Had Avatar come out during summer blockbuster season, it would not have garnered as much box office or faux award season praise. It has very little competition and inflated ticket prices. Golden Globes wins aside (a popularity contest), it will not win Oscars for best director or best picture. Guaranteed. The Dark Knight raised the bar for its particular superhero genre by playing like a gritty crime drama. Avatar didn’t do anything for the sci-fi/fantasy genre that better pictures like LOTR trilogy hadn’t already done years ago. 3D is a gimmick and not a necessary storytelling tool and Avatar has not made it so. CGI continuously improves year to year so any perceived strides in that department will be dated come next year. Avatar is not the best picture of all time and anyone who thinks that is simply delusional.

  • Jon

    I am surprised at all the naysayers present here in the comments section…

    As an avid moviegoer and friend of the cinema I captured avatar into my mind with the same lens through which I capture all other movies, and when Avatar was over and my film developed in my mind I simply did not like what I saw.
    Avatar was a visual masterpiece in the very same way titanic or lord of the rings were, but it simply lacked the coherent dialogue and tightly constructed plot structure that both of those films had.

    I find myself critiquing the Mise-en-scène of Avatar, and I am realizing more and more that while it was visually beautiful, the motifs and imagery presented were not presented in a particularly unique manner. Crazy alien worlds yes, but the dark shadows of hate and memories cast Casablanca or the frightening stage presence of Jack Nicholson and the power of the complex script in the Departed make Avatar look like child’s play.

    Frankly, of all that has happened surrounding Avatar, there is only one thing I have heard that I liked, and that was director James Cameron proclaiming at his golden globes acceptance speech that he expected the award to go to his ex wife Kathryn Bigelow.

    Kathryn Bigelow’s psychological Iraq thriller The Hurt Locker was masterfully directed. For a true cinema lover it was a joy to watch in the best possible way. Like a good direction job, I not once turned away from the screen to make a joke to my friends about “Unobtainium” or how ridiculous a character or the entire plot line seemed preposterous. I was on the edge of my seat captivated by the events that were unfolding. In Avatar I simply wished I could have had my iPod playing to ‘Dark Side of the Moon’ for the duration of the film.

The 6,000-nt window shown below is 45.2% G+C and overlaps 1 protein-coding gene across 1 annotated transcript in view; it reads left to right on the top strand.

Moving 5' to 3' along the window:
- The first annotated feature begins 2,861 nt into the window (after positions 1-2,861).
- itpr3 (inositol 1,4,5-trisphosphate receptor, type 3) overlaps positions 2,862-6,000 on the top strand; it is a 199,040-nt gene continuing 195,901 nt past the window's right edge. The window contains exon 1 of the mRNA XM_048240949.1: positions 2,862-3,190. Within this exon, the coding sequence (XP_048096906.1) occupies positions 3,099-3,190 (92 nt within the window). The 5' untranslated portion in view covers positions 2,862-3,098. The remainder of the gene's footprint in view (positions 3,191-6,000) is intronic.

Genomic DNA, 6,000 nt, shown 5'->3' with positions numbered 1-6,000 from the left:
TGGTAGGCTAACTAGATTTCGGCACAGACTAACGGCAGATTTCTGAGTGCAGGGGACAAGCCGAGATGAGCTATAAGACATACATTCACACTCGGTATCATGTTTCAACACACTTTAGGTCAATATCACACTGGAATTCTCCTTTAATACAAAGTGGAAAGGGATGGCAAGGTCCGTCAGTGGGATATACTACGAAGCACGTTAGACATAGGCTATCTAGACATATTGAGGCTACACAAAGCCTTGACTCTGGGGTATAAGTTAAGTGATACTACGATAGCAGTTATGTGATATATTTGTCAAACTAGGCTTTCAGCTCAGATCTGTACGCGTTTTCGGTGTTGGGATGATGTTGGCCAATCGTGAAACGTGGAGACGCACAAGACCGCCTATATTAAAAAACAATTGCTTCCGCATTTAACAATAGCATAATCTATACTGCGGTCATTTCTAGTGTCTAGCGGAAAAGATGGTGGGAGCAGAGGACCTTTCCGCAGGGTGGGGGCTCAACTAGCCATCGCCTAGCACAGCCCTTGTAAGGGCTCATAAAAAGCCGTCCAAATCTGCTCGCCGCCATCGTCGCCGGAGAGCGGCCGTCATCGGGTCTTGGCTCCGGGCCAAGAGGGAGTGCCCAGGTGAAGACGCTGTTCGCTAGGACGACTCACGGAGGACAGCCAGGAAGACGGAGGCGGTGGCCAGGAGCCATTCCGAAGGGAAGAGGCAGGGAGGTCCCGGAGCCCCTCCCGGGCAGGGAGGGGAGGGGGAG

• Perconymous

    “Why don’t you suggest the movie(s) that should win?”
    Inglourious Basterds, Up, Up in the Air, The Hurt Locker, An Education, The Maid, Star Trek, Precious, Drag Me To Hell, In the Loop, Crazy Heart, A Serious Man….

    …in fact, there’s a convenient list at http://www.rottentomatoes.com/top/bestofrt_year.php?year=2009

  • Me

    Visual masterbation with waivering creativity. Most people I’ve spoken to about Avatar loved the film. I personally think, as Percy argues, that Avatar is less than well rounded. Overly simple motifs underwrite an action thriller that blatently borrows from indigenous cultures and their traditions. Cameron’s message that big corporations are evil and unrelenting, destroying the lives and habitats of mystical creatures (allusion to Native Americans) is ignorant, offensive, and builds on romantic ideas of these global native cultures. Fortunately, many people miss Camerons message in a wash of explosions and action/adventure led by a caucasian savior sent to protect the helpless natives. In short, Avatars use of “romantic natives” lacks modern understanding of these people as, well , people, not gods. Avatars story belongs in mid-century western mindset, not to the 21st century. Oh yea, and the 3D was awesome.

  • Ammo

    Brilliant article. I completely agree with most of your views on the movie but you do have to realize that last year the Dark knight was overshadowed by dozens of decent dramas vying for Oscar gold. This year Avatar stands out purely because of what its running against.

  • Lauren

    Edit – Inglourious Basterds was the best movie I saw this year!

  • Lauren

    I agree with you. I was not impressed by this movie! Yea, it was cool visually but I found it as predictable as a romantic comedy. And I usually love these types of action/drama movies. I wouldn’t say it shouldn’t have won best picture because I didn’t really see any super amazing movies this year.